The Alpha Magnetic Spectrometer experiment has detected millions of the particles which may be the first concrete evidence of dark matter particles colliding with each other, they said.
"It's an indication, but by no means is it a proof" of dark matter, Nobel laureate Samuel Ting of the Massachusetts Institute of Technology told NewScientist.com.
The AMS instrument was delivered to the ISS on the final flight of the space shuttle Endeavour in May 2011 to search for dark matter.
Thought to make up about 80 percent of the matter in the universe, dark matter almost never interacts with ordinary matter and so its existence has yet to be conclusively proved.
At a scientific seminar in Geneva, Switzerland, Ting reported AMS has seen more than 30 billion cosmic rays, charged particles of mysterious origin that constantly stream through space.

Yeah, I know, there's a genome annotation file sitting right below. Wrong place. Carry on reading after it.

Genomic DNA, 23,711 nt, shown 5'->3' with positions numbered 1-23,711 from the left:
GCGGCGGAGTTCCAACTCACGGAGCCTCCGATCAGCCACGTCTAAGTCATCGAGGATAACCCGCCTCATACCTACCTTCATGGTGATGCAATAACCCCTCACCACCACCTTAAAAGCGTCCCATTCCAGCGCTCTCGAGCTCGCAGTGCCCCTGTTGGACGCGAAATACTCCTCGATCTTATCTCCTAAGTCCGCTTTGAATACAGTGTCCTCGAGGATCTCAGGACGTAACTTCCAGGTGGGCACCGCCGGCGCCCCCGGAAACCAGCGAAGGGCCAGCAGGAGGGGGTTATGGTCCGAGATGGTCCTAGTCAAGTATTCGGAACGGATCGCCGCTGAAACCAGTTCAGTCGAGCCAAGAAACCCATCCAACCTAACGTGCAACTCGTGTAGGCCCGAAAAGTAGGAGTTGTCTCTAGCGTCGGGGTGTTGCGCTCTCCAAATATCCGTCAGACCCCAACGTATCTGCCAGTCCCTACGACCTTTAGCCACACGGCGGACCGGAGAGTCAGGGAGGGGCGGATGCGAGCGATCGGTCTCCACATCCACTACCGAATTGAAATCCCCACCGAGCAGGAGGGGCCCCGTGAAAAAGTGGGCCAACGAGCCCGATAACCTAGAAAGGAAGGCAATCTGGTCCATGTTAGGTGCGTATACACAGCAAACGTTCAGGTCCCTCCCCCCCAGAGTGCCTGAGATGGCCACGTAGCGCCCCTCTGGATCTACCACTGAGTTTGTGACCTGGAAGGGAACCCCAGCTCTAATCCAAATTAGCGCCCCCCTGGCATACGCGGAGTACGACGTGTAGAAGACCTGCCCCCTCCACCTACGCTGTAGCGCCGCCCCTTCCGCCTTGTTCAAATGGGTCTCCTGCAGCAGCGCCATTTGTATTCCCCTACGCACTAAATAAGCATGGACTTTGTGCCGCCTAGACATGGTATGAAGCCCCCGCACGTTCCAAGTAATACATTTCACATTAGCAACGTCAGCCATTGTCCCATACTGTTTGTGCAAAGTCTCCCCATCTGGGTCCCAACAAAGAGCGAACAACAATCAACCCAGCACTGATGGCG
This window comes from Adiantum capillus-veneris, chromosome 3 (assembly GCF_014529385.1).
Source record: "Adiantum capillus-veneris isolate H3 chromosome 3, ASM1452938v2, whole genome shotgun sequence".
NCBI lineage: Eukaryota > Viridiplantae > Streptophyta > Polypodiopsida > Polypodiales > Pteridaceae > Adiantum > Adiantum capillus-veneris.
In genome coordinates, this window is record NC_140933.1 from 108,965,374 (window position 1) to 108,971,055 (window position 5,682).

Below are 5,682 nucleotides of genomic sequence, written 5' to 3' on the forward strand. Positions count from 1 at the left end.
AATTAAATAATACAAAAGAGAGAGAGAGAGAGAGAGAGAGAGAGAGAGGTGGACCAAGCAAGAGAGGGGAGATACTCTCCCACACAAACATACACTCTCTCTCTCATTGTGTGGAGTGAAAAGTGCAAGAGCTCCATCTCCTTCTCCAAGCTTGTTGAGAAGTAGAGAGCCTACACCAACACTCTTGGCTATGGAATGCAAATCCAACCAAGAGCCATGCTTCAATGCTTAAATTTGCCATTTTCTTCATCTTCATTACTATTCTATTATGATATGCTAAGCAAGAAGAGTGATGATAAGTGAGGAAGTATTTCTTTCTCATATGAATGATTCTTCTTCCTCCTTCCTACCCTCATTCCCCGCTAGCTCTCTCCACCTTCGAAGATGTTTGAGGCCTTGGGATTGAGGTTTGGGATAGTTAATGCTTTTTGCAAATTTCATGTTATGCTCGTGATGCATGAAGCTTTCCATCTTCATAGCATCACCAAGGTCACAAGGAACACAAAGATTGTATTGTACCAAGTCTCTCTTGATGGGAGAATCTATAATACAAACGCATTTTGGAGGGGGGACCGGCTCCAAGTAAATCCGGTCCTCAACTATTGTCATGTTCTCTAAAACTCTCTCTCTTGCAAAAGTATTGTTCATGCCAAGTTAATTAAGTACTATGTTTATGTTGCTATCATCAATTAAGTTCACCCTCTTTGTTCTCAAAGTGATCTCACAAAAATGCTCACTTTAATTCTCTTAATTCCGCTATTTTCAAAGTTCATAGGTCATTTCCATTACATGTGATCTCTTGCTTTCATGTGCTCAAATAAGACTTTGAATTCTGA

The telescope's magnetic detector identified 6.8 million of them as electrons or their antimatter counterpart, positrons.
Scientist theorize that if dark matter particles meet in space and annihilate each other, they should decay into electrons and positrons in equal number, raising the overall level of positrons in the universe relative to electrons.
Ting's team found the ratio of positrons to electrons did in fact go up, although the rise is not sharp enough to conclusively attribute it to dark matter collisions.
He acknowledged the positrons could be coming from more mundane sources, like spinning stars called pulsars.
"Our main point is that we published this data, and now let the community work on it," Ting said.
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